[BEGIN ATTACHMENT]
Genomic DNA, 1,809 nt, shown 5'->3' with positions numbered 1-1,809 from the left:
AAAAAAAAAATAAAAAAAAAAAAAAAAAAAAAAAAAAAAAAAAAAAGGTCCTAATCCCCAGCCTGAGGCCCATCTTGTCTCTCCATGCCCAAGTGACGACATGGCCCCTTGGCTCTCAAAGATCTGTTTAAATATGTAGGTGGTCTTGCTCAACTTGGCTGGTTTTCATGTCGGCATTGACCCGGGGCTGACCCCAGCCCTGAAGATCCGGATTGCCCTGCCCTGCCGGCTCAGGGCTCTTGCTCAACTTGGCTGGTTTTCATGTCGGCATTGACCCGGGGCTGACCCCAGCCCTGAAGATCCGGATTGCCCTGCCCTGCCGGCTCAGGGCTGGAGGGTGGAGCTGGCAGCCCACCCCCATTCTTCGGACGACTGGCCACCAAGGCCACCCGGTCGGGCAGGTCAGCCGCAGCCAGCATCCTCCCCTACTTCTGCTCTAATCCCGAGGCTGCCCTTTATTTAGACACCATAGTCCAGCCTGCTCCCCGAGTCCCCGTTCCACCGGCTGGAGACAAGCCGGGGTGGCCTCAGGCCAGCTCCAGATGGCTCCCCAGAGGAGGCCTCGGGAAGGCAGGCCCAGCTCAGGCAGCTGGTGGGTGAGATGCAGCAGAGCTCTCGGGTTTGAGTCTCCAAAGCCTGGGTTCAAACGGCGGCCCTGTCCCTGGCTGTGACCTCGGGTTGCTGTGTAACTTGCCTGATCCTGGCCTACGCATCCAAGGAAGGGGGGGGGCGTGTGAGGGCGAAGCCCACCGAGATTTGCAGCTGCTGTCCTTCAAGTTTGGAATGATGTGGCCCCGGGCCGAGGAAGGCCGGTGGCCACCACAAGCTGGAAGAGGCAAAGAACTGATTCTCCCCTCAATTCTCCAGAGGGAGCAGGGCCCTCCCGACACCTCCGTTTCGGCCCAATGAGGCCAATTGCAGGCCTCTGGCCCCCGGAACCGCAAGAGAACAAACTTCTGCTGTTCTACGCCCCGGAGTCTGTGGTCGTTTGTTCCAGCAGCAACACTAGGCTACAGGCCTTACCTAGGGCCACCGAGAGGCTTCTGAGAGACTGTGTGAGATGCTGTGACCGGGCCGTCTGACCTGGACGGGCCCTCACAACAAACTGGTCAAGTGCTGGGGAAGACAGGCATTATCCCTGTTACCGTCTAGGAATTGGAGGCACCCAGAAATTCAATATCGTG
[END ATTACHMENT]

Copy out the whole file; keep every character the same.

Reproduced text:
Genomic DNA, 1,809 nt, shown 5'->3' with positions numbered 1-1,809 from the left:
AAAAAAAAAATAAAAAAAAAAAAAAAAAAAAAAAAAAAAAAAAAAAGGTCCTAATCCCCAGCCTGAGGCCCATCTTGTCTCTCCATGCCCAAGTGACGACATGGCCCCTTGGCTCTCAAAGATCTGTTTAAATATGTAGGTGGTCTTGCTCAACTTGGCTGGTTTTCATGTCGGCATTGACCCGGGGCTGACCCCAGCCCTGAAGATCCGGATTGCCCTGCCCTGCCGGCTCAGGGCTCTTGCTCAACTTGGCTGGTTTTCATGTCGGCATTGACCCGGGGCTGACCCCAGCCCTGAAGATCCGGATTGCCCTGCCCTGCCGGCTCAGGGCTGGAGGGTGGAGCTGGCAGCCCACCCCCATTCTTCGGACGACTGGCCACCAAGGCCACCCGGTCGGGCAGGTCAGCCGCAGCCAGCATCCTCCCCTACTTCTGCTCTAATCCCGAGGCTGCCCTTTATTTAGACACCATAGTCCAGCCTGCTCCCCGAGTCCCCGTTCCACCGGCTGGAGACAAGCCGGGGTGGCCTCAGGCCAGCTCCAGATGGCTCCCCAGAGGAGGCCTCGGGAAGGCAGGCCCAGCTCAGGCAGCTGGTGGGTGAGATGCAGCAGAGCTCTCGGGTTTGAGTCTCCAAAGCCTGGGTTCAAACGGCGGCCCTGTCCCTGGCTGTGACCTCGGGTTGCTGTGTAACTTGCCTGATCCTGGCCTACGCATCCAAGGAAGGGGGGGGGCGTGTGAGGGCGAAGCCCACCGAGATTTGCAGCTGCTGTCCTTCAAGTTTGGAATGATGTGGCCCCGGGCCGAGGAAGGCCGGTGGCCACCACAAGCTGGAAGAGGCAAAGAACTGATTCTCCCCTCAATTCTCCAGAGGGAGCAGGGCCCTCCCGACACCTCCGTTTCGGCCCAATGAGGCCAATTGCAGGCCTCTGGCCCCCGGAACCGCAAGAGAACAAACTTCTGCTGTTCTACGCCCCGGAGTCTGTGGTCGTTTGTTCCAGCAGCAACACTAGGCTACAGGCCTTACCTAGGGCCACCGAGAGGCTTCTGAGAGACTGTGTGAGATGCTGTGACCGGGCCGTCTGACCTGGACGGGCCCTCACAACAAACTGGTCAAGTGCTGGGGAAGACAGGCATTATCCCTGTTACCGTCTAGGAATTGGAGGCACCCAGAAATTCAATATCGTG